• Feminine:  Une – (EWN or OON like P-U, without the the “P” sound and adding the “N” sound.)

SOME – Partitive Articles:
Again, it must match the noun, whether it’s masculine or feminine. If it’s plural, it doesn’t matter about whether the noun is masculine or feminine – just use the plural article.

In English we use SOME for everything.

  • Masculine, Single:  Du – (DEW – like P-U without the “P”, but a “D” instead.)
  • Feminine, Single:  De la – Doo (like the OO in LOOK) (doe, ray, mee, fa, sew) LA(tee, doe)
  • Plural:  Des – (DAY)

Big, Small, Tall, Red, Blue, Hairy…. – Pronouns
And don’t forget the pronouns… You’ll need to know the gender of the subject AND whether it’s singular or plural to know which pronoun to use. For example,

  • “A big hotel” is “Un grand hôtel”. (Masculine)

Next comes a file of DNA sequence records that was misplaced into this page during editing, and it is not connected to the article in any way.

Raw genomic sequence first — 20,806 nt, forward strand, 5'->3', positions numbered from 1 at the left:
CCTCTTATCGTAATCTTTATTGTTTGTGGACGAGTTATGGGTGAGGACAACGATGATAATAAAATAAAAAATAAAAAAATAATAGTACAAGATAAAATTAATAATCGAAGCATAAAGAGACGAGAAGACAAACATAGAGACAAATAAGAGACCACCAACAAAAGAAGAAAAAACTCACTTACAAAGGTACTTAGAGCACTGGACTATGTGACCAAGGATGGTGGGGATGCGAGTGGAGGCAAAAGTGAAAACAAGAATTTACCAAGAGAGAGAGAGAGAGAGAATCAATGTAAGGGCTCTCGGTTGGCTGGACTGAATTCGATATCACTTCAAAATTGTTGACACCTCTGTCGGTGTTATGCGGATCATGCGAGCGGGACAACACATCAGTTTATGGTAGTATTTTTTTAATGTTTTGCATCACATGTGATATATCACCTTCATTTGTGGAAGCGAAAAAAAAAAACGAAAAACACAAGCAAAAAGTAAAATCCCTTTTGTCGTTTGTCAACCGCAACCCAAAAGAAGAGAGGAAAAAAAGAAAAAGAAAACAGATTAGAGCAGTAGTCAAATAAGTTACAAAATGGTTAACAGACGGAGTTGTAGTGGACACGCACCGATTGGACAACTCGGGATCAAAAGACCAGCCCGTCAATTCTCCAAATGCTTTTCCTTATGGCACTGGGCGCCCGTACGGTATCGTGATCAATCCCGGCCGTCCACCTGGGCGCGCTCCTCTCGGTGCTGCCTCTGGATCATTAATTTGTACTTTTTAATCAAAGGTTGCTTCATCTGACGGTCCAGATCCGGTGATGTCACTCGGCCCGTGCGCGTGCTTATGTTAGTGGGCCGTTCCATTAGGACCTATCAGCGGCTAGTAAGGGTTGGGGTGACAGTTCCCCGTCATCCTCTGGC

• “A big chair”, it’s “Une grande chaise”. (Feminine)
  • “The blue book.” is “Le livre bleu.(Masculine)
  • “The blue flower.” is “La fleur bleue.” (Feminine)
  • “The blue flowers.: is “Les fleurs bleues.” (Plural)

Below are some French words and phrases (including articles) that are helpful to know when visiting France. A general rule (but not gospel – those crazy French), when a word ends in a consonant, that consonant is silent. If the word ends in an e, the consonant before the e is sounded.


  1. Hello — Bonjour. (bon-zhour)  –  Listen 
  2. Thank you — Merci.  (mair-see–  Listen 
  3. Goodbye — Au revoir. (oh-reu-vwar) –  Liste
  4. Please — S’il vous plaît (see-voo-play) –   Listen 
  5. I am… — Je suis  (zheu swee)     Listen 
  6. I’m looking for… — Je cherche (zheu share-sh) –   Listen 
  7. I want… — Je veux (zheu veu) –   Listen